Entreprise Nationale Sonatrach is Algeria’s state-owned oil and gas company. Sonatrach continues to dominate the oil industry in Alg
eria. However, lower oil prices led to some reforms in 2019, including a lower tax burden. International oil majors involved in Algerian oil production include BP, Total, and Exxon Mobile.
Libya produced almost 1.2 million barrels of oil per day in 2019, up more than 100% since 2016. This fantastic increase was primarily the result of a temporary reduction in armed conflict within the country. Furthermore, Libya was exempt from the 2016 OPEC production cuts because output had already fallen from 1.7 million barrels per day in 2010. Unfortunately, production fell dramatically in early 2020 as the civil war in Libya intensified. Despite its troubles, the country contains the largest proven reserves of oil in Africa.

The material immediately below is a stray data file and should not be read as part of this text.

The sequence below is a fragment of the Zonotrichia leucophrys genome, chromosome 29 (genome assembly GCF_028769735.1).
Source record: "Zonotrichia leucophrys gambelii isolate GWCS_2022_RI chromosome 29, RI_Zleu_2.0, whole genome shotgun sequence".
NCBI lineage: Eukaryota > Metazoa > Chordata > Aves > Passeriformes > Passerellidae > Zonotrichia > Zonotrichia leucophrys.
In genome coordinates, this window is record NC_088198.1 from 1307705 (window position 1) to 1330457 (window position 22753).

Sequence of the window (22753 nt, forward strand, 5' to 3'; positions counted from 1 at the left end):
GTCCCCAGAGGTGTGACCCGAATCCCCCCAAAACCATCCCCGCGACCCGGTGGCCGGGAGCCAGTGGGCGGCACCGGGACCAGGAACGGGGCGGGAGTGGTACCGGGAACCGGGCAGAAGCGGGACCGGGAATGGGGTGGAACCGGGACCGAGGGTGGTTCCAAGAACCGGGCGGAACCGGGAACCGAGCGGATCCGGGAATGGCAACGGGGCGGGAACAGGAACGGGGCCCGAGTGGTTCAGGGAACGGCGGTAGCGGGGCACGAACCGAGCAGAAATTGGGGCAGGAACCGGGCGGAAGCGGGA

As of June 2020, Libya was embroiled in a civil war between the Government of National Accord (GNA) and the Libyan National Army (LNA). International oil companies were active in Libyan oil production before the wars following the overthrow of Muammar Gaddafi. However, the future will remain cloudy until
the instability is resolved.
Egypt produced about 630,000 barrels of oil per day in 2019, with output remaining remarkably steady. The country became much more stable between 2014 and 2019. Egypt is also the largest oil producer in Africa that was not a member of OPEC. On the other hand, the government’s pro-market reforms reduced subsidies for the oil industry.
Egypt’s state-owned oil company, Egyptian General Petroleum Corporation (EGPC), historically dominated oil production in the country. EGPC partners with several international oil companies in offshore and onshore production operations in Egypt. Eni and BP are major shareholders in offshore Egyptian production assets. Furthermore, the Egyptian government has worked to make the country more attractive to foreign investment. Reforms include reducing subsidies to EGPC and reducing the amount of payments in arrears to international oil companies.
This is a bigger problem than i can explain so i implore you to do research on this situation to further your understanding of this African plight. SG64